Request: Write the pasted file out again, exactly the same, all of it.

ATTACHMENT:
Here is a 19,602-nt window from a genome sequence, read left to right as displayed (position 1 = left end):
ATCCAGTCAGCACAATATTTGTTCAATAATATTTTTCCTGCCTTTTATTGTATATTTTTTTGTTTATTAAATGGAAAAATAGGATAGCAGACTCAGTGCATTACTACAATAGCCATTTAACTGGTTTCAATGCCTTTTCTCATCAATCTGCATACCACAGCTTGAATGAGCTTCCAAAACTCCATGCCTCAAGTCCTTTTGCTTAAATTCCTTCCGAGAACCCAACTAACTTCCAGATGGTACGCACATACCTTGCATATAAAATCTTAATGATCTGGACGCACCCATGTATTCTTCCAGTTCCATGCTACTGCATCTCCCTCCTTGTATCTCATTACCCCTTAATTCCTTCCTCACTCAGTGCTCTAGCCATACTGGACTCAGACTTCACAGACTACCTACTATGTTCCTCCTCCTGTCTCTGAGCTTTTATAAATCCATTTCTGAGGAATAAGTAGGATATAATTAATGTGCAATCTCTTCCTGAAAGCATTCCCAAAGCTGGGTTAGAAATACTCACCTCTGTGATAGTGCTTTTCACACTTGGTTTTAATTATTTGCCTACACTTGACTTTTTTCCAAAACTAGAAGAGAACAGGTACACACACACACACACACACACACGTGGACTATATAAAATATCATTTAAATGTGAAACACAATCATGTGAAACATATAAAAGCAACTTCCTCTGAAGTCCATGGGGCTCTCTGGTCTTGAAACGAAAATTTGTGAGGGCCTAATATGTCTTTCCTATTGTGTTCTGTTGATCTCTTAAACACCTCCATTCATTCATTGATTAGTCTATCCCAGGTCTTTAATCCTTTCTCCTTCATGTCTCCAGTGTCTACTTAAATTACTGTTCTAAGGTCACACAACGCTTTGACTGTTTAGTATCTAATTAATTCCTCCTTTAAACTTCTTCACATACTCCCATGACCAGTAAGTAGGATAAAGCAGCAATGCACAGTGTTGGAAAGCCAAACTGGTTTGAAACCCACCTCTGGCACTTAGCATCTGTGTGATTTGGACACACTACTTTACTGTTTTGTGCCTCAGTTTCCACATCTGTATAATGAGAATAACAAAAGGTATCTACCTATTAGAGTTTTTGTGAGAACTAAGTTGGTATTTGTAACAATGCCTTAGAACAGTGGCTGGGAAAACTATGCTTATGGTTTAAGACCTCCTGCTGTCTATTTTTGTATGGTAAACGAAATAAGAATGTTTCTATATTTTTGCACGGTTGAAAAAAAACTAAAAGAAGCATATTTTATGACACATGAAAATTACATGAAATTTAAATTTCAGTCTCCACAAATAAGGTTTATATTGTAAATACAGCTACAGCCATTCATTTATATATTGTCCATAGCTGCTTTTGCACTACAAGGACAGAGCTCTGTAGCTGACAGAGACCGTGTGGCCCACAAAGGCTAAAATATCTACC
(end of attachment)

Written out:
Here is a 19,602-nt window from a genome sequence, read left to right as displayed (position 1 = left end):
ATCCAGTCAGCACAATATTTGTTCAATAATATTTTTCCTGCCTTTTATTGTATATTTTTTTGTTTATTAAATGGAAAAATAGGATAGCAGACTCAGTGCATTACTACAATAGCCATTTAACTGGTTTCAATGCCTTTTCTCATCAATCTGCATACCACAGCTTGAATGAGCTTCCAAAACTCCATGCCTCAAGTCCTTTTGCTTAAATTCCTTCCGAGAACCCAACTAACTTCCAGATGGTACGCACATACCTTGCATATAAAATCTTAATGATCTGGACGCACCCATGTATTCTTCCAGTTCCATGCTACTGCATCTCCCTCCTTGTATCTCATTACCCCTTAATTCCTTCCTCACTCAGTGCTCTAGCCATACTGGACTCAGACTTCACAGACTACCTACTATGTTCCTCCTCCTGTCTCTGAGCTTTTATAAATCCATTTCTGAGGAATAAGTAGGATATAATTAATGTGCAATCTCTTCCTGAAAGCATTCCCAAAGCTGGGTTAGAAATACTCACCTCTGTGATAGTGCTTTTCACACTTGGTTTTAATTATTTGCCTACACTTGACTTTTTTCCAAAACTAGAAGAGAACAGGTACACACACACACACACACACACACGTGGACTATATAAAATATCATTTAAATGTGAAACACAATCATGTGAAACATATAAAAGCAACTTCCTCTGAAGTCCATGGGGCTCTCTGGTCTTGAAACGAAAATTTGTGAGGGCCTAATATGTCTTTCCTATTGTGTTCTGTTGATCTCTTAAACACCTCCATTCATTCATTGATTAGTCTATCCCAGGTCTTTAATCCTTTCTCCTTCATGTCTCCAGTGTCTACTTAAATTACTGTTCTAAGGTCACACAACGCTTTGACTGTTTAGTATCTAATTAATTCCTCCTTTAAACTTCTTCACATACTCCCATGACCAGTAAGTAGGATAAAGCAGCAATGCACAGTGTTGGAAAGCCAAACTGGTTTGAAACCCACCTCTGGCACTTAGCATCTGTGTGATTTGGACACACTACTTTACTGTTTTGTGCCTCAGTTTCCACATCTGTATAATGAGAATAACAAAAGGTATCTACCTATTAGAGTTTTTGTGAGAACTAAGTTGGTATTTGTAACAATGCCTTAGAACAGTGGCTGGGAAAACTATGCTTATGGTTTAAGACCTCCTGCTGTCTATTTTTGTATGGTAAACGAAATAAGAATGTTTCTATATTTTTGCACGGTTGAAAAAAAACTAAAAGAAGCATATTTTATGACACATGAAAATTACATGAAATTTAAATTTCAGTCTCCACAAATAAGGTTTATATTGTAAATACAGCTACAGCCATTCATTTATATATTGTCCATAGCTGCTTTTGCACTACAAGGACAGAGCTCTGTAGCTGACAGAGACCGTGTGGCCCACAAAGGCTAAAATATCTACC